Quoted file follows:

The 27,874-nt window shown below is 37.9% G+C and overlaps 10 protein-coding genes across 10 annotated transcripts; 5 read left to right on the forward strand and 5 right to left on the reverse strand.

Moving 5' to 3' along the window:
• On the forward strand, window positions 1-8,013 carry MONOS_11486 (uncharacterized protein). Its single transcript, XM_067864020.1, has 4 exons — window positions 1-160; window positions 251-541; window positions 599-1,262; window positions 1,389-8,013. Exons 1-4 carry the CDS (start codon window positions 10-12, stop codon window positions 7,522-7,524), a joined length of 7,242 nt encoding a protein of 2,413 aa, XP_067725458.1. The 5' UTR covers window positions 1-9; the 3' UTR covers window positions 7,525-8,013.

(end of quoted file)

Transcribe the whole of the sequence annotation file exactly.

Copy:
The 27,874-nt window shown below is 37.9% G+C and overlaps 10 protein-coding genes across 10 annotated transcripts; 5 read left to right on the forward strand and 5 right to left on the reverse strand.

Moving 5' to 3' along the window:
• On the forward strand, window positions 1-8,013 carry MONOS_11486 (uncharacterized protein). Its single transcript, XM_067864020.1, has 4 exons — window positions 1-160; window positions 251-541; window positions 599-1,262; window positions 1,389-8,013. Exons 1-4 carry the CDS (start codon window positions 10-12, stop codon window positions 7,522-7,524), a joined length of 7,242 nt encoding a protein of 2,413 aa, XP_067725458.1. The 5' UTR covers window positions 1-9; the 3' UTR covers window positions 7,525-8,013.